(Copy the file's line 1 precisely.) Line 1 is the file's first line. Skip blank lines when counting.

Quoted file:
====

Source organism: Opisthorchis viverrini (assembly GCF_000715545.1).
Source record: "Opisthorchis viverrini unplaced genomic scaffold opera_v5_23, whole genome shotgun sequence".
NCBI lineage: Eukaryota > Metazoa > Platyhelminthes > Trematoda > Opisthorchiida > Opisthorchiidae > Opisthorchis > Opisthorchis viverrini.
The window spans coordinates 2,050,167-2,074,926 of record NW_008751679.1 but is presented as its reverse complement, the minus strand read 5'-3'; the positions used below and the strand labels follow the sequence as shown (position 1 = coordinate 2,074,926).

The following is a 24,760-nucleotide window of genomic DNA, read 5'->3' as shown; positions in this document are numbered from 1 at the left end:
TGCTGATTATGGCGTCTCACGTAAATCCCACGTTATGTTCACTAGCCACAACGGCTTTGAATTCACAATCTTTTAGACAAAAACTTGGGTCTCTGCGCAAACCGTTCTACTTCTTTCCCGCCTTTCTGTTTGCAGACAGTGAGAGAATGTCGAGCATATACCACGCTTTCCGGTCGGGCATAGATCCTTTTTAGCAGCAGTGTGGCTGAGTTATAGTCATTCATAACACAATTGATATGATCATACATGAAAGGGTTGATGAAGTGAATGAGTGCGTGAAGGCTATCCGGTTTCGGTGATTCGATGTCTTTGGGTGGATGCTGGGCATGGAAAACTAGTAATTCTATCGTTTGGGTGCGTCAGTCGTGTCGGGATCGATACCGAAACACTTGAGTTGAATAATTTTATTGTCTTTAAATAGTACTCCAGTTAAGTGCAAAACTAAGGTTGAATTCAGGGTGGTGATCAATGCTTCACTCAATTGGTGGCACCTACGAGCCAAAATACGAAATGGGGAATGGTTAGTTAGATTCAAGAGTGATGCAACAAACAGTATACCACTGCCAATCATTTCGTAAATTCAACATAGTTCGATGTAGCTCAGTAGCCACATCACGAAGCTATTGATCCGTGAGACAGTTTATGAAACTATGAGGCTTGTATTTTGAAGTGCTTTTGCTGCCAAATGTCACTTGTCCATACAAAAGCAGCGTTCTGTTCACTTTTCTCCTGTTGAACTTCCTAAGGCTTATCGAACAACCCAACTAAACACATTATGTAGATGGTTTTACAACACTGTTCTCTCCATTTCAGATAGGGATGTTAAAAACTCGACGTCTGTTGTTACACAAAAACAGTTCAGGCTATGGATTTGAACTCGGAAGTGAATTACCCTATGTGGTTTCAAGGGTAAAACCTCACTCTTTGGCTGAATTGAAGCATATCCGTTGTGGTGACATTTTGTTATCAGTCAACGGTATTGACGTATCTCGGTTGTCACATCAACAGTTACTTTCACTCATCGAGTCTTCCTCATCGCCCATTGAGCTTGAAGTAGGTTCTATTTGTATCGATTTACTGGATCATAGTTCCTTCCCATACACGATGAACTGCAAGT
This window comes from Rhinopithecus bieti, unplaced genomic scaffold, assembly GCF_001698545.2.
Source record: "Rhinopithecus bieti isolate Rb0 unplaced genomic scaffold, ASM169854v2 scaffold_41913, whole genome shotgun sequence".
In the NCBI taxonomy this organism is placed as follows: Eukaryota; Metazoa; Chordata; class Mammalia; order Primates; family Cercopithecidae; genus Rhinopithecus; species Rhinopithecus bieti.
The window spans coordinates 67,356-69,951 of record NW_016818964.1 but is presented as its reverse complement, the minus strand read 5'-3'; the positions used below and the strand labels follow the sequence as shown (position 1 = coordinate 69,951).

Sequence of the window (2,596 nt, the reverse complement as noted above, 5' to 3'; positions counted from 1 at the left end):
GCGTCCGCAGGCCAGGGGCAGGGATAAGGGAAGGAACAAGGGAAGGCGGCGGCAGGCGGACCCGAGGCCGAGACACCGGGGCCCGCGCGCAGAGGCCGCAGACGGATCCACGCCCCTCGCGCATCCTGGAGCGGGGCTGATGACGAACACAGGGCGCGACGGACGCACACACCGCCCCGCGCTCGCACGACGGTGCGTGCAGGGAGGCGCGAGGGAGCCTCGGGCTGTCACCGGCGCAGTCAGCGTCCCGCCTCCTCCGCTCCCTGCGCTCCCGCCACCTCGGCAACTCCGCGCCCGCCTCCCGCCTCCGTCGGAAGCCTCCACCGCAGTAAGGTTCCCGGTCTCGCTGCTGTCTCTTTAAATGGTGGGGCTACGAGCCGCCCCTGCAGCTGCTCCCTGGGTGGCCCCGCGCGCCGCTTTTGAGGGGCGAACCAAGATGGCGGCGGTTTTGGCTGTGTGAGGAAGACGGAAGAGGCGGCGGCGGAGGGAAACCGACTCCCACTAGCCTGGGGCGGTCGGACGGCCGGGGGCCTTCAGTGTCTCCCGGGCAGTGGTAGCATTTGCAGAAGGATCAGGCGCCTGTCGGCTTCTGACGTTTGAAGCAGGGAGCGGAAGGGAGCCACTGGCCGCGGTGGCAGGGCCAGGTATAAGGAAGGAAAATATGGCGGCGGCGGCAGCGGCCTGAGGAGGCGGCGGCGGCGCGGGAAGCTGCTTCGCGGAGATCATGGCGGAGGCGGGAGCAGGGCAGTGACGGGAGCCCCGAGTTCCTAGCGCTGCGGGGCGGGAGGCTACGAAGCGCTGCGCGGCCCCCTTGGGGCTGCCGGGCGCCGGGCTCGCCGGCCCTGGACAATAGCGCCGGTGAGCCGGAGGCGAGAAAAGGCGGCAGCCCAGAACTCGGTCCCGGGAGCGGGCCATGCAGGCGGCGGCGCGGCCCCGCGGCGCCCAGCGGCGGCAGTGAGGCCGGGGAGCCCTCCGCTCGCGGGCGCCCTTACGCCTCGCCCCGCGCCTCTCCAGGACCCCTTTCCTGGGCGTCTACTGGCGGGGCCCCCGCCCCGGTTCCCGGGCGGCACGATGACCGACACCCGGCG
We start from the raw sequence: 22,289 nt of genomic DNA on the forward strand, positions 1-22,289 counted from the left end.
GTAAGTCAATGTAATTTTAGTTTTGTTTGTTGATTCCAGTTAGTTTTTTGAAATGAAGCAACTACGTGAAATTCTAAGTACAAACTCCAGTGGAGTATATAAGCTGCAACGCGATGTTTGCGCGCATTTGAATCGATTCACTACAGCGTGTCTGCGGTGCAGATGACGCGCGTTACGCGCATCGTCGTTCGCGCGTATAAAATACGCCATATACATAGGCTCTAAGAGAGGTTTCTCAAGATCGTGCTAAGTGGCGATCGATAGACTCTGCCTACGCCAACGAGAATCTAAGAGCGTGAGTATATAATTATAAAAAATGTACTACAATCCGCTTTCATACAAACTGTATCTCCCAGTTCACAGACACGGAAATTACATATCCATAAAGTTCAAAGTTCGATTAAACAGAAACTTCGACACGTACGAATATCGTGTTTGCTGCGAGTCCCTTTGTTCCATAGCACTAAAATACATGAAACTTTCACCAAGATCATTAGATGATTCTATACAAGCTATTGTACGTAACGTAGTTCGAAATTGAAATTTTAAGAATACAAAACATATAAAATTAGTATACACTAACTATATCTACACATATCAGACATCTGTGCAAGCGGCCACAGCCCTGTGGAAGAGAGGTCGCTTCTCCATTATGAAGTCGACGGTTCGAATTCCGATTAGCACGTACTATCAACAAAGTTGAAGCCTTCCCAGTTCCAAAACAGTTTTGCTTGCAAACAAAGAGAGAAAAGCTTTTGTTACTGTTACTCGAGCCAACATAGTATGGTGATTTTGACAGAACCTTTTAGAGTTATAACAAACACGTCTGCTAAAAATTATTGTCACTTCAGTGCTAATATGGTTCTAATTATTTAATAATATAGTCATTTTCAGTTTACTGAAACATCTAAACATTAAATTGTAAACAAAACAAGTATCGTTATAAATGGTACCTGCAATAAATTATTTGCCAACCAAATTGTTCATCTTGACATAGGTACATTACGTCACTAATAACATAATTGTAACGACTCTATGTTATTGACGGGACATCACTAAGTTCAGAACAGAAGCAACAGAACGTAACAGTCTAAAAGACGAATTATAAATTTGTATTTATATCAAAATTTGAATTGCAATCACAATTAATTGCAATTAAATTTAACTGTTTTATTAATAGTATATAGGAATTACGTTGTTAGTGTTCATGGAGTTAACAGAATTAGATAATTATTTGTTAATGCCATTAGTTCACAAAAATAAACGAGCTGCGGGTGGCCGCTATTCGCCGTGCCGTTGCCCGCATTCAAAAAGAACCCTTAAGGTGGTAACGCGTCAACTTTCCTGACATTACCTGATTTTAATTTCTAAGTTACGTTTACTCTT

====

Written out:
Source organism: Opisthorchis viverrini (assembly GCF_000715545.1).